Have you made time to relax today? That thought probably hasn’t crossed your mind at all. Most of us buzz busily through our days under stress without considering relaxation until we collapse on the couch at the end of another hectic week—and immediately binge-watch Netflix as our relaxation routine.
What if there were a better way? What would happen if you made relaxation a part of every day, and not just a luxury reserved for the weekend? Before your inner achiever starts to grumble, know this—relaxation does not equal laziness. And trust us, there is a better way.
You can get more relaxation in your days and still get just as much done. In fact, it may make you even more productive—and healthier too!1 Constant daily stress and anxiousness wear us down quickly, and stress affects both physical and mental health.2 We need moments of intentional recovery to calm and balance our busy lives with self-care. Here are 6 basic relaxation tips you can enjoy every day.
#1 Be in the Moment
If your mind is always 10 steps ahead, stress, anxiousness and tension inevitably will follow, and your days may seem to go by in a blur. We aren’t saying you should never think ahead or plan ahead, just set aside a block of time for that and give the present moment or task at hand your undivided attention otherwise, both at work and at home.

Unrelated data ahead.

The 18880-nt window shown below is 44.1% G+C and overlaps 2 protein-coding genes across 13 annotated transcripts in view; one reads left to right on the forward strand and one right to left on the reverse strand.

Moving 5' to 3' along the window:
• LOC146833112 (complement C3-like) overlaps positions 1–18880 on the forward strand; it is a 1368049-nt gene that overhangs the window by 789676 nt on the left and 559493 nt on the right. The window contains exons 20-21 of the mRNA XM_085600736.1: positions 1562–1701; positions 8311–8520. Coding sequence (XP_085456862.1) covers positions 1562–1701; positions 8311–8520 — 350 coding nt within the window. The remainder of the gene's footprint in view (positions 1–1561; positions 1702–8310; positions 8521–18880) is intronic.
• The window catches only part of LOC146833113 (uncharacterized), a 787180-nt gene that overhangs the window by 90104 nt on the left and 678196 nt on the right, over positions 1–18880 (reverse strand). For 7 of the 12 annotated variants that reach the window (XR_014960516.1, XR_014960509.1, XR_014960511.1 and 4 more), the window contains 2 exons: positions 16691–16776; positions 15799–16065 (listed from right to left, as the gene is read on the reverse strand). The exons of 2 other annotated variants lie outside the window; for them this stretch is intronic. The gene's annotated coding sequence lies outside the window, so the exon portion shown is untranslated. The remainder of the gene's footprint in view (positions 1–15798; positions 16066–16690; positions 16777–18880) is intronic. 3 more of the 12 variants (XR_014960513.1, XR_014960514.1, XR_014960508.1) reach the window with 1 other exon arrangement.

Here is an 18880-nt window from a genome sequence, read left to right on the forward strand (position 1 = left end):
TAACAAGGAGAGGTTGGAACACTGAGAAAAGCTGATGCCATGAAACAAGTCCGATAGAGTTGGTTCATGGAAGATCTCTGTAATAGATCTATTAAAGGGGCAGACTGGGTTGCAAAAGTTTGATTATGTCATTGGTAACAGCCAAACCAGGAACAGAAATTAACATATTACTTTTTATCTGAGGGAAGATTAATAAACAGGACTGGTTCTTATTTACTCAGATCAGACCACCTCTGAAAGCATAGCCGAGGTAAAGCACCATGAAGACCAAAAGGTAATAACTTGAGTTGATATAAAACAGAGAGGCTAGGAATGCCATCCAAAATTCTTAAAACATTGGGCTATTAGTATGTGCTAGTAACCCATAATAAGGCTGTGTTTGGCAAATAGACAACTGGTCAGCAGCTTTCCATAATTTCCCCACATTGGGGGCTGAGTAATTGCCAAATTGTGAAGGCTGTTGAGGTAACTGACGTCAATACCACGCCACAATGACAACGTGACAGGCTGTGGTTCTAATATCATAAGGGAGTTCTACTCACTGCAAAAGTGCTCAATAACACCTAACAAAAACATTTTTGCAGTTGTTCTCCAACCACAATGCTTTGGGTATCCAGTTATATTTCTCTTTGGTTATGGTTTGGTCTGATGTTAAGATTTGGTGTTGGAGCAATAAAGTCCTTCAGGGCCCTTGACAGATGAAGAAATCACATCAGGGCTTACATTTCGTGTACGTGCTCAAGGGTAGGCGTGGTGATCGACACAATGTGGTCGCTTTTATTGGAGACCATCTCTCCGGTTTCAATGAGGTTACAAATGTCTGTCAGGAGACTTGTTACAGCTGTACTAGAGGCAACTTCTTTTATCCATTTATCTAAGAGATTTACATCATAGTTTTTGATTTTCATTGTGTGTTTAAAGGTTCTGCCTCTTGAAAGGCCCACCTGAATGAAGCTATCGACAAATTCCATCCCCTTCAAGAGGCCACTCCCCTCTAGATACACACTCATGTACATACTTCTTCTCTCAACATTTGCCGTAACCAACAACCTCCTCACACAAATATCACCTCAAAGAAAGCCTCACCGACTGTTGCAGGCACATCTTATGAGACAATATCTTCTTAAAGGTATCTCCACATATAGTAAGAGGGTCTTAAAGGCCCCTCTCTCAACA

Being in the moment is the essence of practicing mindfulness, which can help you stay in a more calm, relaxed state of mind while you go about your days. When you are mindful, relaxed, and in tune with the moment, everything you do—from your work to the time spent with loved ones— will likely be more enjoyable and of a higher quality. Also, skip the multitasking at work! Studies show it doesn’t help with productivity anyway, and it may even damage your brain.3
If you are new to mindfulness, start small and don’t get down on yourself if you slip up. Just gently nudge yourself back into the moment and keep going. It will get easier, we promise! You are essentially retraining your attention and focus so it will take time.
You can also get a little help from science-backed herbs, including adaptogens, which are herbs that help combat the physical and mental effects of stress and help keep you focused.4 Try Swanson Pure Science Herbals Pure Energy for all-day energy and sharpened concentration without the jitters. This synergistic blend of adaptogens, herbs and botanicals promotes positive mood while fighting stress, anxiousness and daily fatigue.
#2 Breathe Deeply
It may seem basic, but are you breathing properly? Breathing is rarely on our minds since it comes naturally, but most people tend to take shallow breaths.5 And the effects may be compounded when we’re busy, stressed or tense.